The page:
(cf. Appendix B of the latest internal draft). We may be able to
   provide advice in the techniques on how to conduct such reviews.
   Beyond that, I don't think definite technology-specific techniques
   can be laid down; if they can, then they ought to serve as the
   basis of further success criteria in the guidelines proper. The
   Education and Outreach working group, as I recall, has been working
   on issues of content evaluation and may have advice to give
   regarding "best practice" in the conduct of qualitative reviews.
   Also, we can offer (technology-specific) examples of what we regard
   as exemplary.

4. As already indicated, I think we should distinguish carefully
   between techniques and examples. When Wendy and I reviewed the
   guidelines last November to gain an overview of how they related to
   the techniques, we discovered that there were many issues best
   addressed in "core" techniques, without referring to any specific
   technology, but for which we could also provide technology-specific
   examples. Thus, an explanation of how to write a good text
   equivalent (checkpoint 1.1) need not refer to any particular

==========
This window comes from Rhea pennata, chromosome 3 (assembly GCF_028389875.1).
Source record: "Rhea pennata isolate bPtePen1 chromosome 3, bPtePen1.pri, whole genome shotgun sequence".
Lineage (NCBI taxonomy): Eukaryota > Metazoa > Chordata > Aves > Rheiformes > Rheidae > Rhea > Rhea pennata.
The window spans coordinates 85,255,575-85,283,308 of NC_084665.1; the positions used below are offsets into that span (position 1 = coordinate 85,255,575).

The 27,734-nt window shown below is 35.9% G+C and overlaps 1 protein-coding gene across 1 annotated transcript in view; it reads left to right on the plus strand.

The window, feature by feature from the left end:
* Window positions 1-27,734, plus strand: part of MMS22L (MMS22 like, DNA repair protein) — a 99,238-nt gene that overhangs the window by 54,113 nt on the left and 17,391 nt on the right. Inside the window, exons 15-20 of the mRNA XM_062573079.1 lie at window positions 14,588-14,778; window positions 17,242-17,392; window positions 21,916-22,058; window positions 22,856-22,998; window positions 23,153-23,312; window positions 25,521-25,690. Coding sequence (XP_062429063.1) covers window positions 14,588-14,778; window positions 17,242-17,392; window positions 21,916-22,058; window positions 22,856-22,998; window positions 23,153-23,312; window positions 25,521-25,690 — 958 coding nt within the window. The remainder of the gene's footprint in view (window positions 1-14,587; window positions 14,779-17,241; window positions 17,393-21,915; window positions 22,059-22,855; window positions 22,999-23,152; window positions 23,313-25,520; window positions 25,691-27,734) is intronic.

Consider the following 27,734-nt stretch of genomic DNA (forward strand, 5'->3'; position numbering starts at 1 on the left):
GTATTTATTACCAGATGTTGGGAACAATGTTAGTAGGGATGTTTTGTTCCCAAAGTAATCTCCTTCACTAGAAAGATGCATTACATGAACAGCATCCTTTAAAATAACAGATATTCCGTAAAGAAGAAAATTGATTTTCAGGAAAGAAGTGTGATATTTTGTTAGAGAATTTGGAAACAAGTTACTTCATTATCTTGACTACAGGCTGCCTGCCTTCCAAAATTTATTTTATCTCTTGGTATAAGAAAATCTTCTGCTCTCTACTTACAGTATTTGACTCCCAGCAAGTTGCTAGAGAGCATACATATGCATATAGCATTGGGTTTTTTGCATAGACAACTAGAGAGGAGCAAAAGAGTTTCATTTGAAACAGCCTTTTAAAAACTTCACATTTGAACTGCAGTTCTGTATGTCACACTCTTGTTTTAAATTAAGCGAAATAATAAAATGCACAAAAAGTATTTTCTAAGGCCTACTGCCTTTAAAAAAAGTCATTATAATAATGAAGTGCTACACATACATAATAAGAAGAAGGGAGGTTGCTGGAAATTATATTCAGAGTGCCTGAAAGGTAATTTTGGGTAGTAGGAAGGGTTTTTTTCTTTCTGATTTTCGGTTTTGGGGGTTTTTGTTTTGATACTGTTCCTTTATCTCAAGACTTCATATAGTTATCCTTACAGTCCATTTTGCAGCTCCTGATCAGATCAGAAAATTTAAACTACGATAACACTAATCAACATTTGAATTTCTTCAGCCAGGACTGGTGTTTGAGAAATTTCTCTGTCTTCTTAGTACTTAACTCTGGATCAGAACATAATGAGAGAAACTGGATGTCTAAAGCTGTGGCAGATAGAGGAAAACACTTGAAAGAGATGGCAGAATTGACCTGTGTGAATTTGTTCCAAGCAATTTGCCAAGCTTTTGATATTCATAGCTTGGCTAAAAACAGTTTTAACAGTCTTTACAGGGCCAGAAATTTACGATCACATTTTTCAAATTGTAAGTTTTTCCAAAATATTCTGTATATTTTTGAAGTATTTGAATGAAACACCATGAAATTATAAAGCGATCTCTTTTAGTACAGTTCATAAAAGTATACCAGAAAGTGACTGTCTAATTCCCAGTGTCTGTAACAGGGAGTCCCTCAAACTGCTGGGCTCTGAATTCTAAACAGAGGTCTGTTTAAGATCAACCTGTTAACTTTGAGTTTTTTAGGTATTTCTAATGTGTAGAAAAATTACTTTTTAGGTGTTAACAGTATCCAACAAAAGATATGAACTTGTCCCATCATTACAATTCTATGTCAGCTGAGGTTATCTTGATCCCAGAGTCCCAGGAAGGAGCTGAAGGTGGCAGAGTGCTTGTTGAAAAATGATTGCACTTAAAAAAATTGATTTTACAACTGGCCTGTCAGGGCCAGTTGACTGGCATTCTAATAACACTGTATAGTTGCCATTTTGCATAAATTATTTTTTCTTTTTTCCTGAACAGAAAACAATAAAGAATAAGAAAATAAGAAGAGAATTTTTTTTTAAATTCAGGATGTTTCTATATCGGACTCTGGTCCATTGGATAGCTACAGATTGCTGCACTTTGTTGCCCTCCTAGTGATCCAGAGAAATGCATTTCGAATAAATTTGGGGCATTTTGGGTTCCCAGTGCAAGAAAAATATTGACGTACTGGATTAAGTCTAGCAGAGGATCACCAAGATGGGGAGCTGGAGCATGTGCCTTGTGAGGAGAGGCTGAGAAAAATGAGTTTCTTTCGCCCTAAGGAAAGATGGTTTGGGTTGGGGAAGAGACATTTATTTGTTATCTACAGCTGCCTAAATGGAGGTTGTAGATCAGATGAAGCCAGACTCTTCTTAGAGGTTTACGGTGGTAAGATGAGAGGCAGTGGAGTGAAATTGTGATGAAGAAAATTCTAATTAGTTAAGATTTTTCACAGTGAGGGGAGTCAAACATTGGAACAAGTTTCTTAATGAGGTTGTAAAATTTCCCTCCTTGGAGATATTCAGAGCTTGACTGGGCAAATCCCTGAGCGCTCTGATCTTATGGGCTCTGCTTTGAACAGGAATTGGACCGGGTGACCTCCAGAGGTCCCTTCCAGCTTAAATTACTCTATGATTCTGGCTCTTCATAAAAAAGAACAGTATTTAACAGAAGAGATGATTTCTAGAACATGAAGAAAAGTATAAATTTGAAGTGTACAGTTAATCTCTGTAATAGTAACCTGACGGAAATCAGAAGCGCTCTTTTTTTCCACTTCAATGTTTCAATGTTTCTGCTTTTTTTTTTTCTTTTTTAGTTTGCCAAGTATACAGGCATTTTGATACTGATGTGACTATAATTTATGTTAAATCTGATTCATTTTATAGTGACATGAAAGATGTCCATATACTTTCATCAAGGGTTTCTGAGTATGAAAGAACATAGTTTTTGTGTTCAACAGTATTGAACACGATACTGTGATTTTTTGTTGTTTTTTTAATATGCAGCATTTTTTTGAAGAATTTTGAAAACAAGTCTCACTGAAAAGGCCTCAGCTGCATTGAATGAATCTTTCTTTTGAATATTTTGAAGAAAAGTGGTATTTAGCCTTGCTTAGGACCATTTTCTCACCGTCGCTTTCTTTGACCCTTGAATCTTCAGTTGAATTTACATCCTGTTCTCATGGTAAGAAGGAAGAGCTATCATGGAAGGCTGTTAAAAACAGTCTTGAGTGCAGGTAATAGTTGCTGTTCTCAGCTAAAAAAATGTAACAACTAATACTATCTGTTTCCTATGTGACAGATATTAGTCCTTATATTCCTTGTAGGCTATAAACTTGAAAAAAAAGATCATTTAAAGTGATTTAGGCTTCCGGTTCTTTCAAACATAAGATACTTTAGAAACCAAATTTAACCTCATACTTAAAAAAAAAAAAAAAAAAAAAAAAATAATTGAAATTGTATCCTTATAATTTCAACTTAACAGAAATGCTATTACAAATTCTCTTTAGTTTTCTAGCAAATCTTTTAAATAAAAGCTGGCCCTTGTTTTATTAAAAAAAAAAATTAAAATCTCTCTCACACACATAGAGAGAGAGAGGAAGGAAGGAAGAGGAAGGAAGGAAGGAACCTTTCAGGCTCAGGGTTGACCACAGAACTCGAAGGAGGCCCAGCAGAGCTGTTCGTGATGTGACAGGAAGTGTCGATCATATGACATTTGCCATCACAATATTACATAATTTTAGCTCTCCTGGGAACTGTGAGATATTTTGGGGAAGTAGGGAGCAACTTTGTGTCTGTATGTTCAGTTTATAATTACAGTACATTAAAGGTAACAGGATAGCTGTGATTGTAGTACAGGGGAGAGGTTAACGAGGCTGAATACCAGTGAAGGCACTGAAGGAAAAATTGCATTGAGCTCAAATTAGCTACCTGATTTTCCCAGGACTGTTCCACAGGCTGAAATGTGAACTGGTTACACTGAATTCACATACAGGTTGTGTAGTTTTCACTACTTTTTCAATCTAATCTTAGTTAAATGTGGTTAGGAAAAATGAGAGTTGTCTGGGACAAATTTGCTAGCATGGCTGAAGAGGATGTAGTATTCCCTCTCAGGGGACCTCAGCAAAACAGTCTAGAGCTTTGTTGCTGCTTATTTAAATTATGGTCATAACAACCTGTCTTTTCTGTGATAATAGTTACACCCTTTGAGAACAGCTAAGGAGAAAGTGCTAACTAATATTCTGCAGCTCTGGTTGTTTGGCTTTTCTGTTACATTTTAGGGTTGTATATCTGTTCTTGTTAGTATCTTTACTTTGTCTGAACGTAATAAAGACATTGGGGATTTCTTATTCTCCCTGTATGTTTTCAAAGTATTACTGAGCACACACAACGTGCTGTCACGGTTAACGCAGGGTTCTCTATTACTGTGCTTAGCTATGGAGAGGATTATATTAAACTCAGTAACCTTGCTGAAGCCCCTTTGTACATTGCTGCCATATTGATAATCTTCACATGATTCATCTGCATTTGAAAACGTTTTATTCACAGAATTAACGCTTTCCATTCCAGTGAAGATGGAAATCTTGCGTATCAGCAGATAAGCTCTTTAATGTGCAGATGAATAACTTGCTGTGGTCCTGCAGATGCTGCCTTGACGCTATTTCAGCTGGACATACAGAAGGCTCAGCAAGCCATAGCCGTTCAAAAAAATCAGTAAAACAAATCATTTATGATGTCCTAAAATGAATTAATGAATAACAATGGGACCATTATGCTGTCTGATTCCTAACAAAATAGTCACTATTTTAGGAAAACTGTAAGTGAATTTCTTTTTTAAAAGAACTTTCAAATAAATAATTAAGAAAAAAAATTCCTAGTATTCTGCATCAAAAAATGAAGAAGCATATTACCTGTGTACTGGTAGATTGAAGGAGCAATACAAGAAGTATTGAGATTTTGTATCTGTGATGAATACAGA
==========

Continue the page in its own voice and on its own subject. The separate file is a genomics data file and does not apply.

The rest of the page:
technology, but we can certainly provide examples of how checkpoint
   1.1 as a whole is implemented in specific technologies, for example
   SVG or XHTML. There aren't so many points in the guidelines at
   which technology-specific advice is needed (what I mean is that
   they tend to relate to certain checkpoints in the docment, e.g.,
   under guidelines 1 and 2, less so in guidelines 3 and 4, and again
   in guideline 5, to make a broad generalization here).

5. It has sometimes been suggested that the WCAG 2.0 techniques should
   state explicitly which techniques, in which combinations, are
   regarded as satisfying specific success criteria, and which ought
   instead to be considered as alternatives. To be specific,
   implementors want to know, for example, that a given success
   criterion can be satisfied by implementing either technique A, or
   techniques B and C together. This kind of information is essential.
   I don't have a firm opinion on whether alternatives should be
   prioritized. Obviously, selection among alternative techniques is
   likely to be governed not only by technological factors (issues of
   user agent baseline, checkpoint 5.2) but also the author's design
   preferences more generally. I would argue that each technique which
   relies on a particular feature of a technology should indicate, at
   least, the version of the technology in which the relevant features
   first became available. Whether filtering can be carried out with
   respect to this information depends on how we set up the dynamic
   checklist generation system, which appears to me increasingly to
   take the form of a data base with a prescribed set of fields for
   each technique.

I think that covers many of the issues which Ben raised.
Received on Wednesday, 4 September 2002 05:53:33 GMT